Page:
Previous Day's Market Highlights
The euro remained resilient on Thursday, as investors weighed mixed PMI figures and cautious ECB meeting accounts. Firstly, February’s manufacturing PMI survey for the single currency bloc slid into contractionary territory, falling to its lowest level in more than 5 years at 49.2. Despite services PMI figures beating expectations, the slide in manufacturing will be concerning for ECB policymakers who are battling with an economic slowdown that is broader than first expected according to minutes from their latest policy meeting. The minutes teed up the ECB’s March meeting as key for the central bank giving its verdict on the slowdown, with initial indications that growth could be subdued for several quarters.
Elsewhere, the pound traded flat despite the UK notching a record-high public borrowing surplus. With no new Brexit-related news, and no further political party resignations, traders took stock of recent developments hence the lack of volatility. Meanwhile, the US dollar gained around 0.15% against a basket of peers despite durable goods orders missing forecasts. The data miss was largely shrugged off by market participants, with demand for the dollar coming as a result of the currency’s safe-haven status as investors remained concerned over the lack of developments in trade negotiations between the US and China. As a result, the risk-sensitive Kiwi and Aussie dollars lost almost 1% apiece, with the latter hit especially hard after China announced a ban on Australian coal imports.
Away from FX, European equity markets lost ground with the Stoxx 600 losing 0.4% on continued fears of an economic slowdown. In the US, markets fell, dragged down by softer than expected economic data. The benchmark S&P 500 lost 0.35%. Finally, crude oil prices had a choppy trading day, though prices closed unchanged from their opening levels despite a 5th straight weekly rise in US crude stocks with WTI hovering near the $57bbl mark.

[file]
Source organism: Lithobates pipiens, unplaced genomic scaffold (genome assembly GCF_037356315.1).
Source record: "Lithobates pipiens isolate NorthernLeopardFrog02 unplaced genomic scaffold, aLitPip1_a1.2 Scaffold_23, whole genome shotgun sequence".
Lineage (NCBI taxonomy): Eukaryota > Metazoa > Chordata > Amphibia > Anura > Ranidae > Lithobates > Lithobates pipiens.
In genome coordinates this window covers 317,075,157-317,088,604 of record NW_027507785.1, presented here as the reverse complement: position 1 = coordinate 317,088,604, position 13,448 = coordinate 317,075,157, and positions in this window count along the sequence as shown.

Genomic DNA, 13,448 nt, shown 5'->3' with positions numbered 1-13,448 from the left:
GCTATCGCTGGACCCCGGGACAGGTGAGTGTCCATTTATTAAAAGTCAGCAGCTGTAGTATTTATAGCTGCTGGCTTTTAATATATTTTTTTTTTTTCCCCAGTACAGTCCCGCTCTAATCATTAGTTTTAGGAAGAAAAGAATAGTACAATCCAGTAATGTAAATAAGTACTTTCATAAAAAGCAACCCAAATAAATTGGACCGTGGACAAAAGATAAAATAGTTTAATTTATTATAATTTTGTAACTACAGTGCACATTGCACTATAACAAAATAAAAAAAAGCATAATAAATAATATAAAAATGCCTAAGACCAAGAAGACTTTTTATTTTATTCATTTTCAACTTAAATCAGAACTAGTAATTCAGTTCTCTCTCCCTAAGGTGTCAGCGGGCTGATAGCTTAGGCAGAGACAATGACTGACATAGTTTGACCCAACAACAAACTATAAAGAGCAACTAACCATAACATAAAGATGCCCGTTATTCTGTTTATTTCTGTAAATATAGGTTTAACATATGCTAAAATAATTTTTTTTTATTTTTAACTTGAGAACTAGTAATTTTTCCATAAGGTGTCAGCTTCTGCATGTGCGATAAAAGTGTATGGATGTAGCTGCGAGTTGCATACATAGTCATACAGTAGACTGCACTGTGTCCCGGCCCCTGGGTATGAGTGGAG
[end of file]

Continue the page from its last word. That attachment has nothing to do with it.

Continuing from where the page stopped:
|Currency Pairing||08:00 Today||Vs 08:00 Yesterday||Four-Week High||Four-Week Low||% Change|
Today's Market Highlights
Focus will fall with the eurozone to complete the week, with final CPI figures as well as the German business climate survey set to attract most market attention. Expectations are for the former to fall in line with the previously released ‘flash’ estimates, at 1.4% for the headline and 1.1% for the core figure on a year-over-year basis. If such low inflation readings were to be confirmed, this would cast further doubt on the ability of the ECB to begin normalising interest rates this year. Furthermore, German business climate figures are expected to soften further, with consensus estimates for the index to fall to its lowest level since 2010. With Germany barely avoiding a recession in the final quarter of last year, such a low figure would be unlikely to inspire confidence in Europe’s largest economy.
Elsewhere, the economic calendars in the UK and US are devoid of any major data hence focus for the pound and dollar is likely to remain with Brexit developments and the ongoing US-China trade tensions respectively. The afternoon session’s major data point comes from Canada, with the release of December’s retail sales. Expectations are for sales to have decreased for their second consecutive month, showing the fragility of the domestic economy over the crucial Christmas trading period.
Despite the lack of data, markets will have plenty of central bank speeches to mull over. Most attention is likely to be on ECB President Draghi’s late-afternoon remarks, especially after the caution expressed in yesterday’s ECB minutes. In addition, the annual US Monetary Policy Forum is held tomorrow, entitled “Prospects for Inflation”. The event sees speeches from several Fed members including Daly, Williams, Bullard, Quarles and Vice Chair Clarida. Any comments surrounding the extent of the Fed’s “patience” as well as those around the balance sheet run-off are likely to attract the most attention.
Finally, looking ahead to next week, data releases include GDP figures from the US and Canada as well as manufacturing PMI surveys from the UK and US. However, the main focus for the pound will be Brexit once again, with a vote due to be held in Parliament on MPs preferred ways forward next Wednesday.
Today's Economic Calendar
|10:00||EUR||Core CPI (y/y)||1.1%||1.1%|
|13:30||CAD||Retail Sales (m/m)||-0.3%||-0.9%|
|13:30||CAD||Core Retail Sales (m/m)||-0.3%||-0.6%|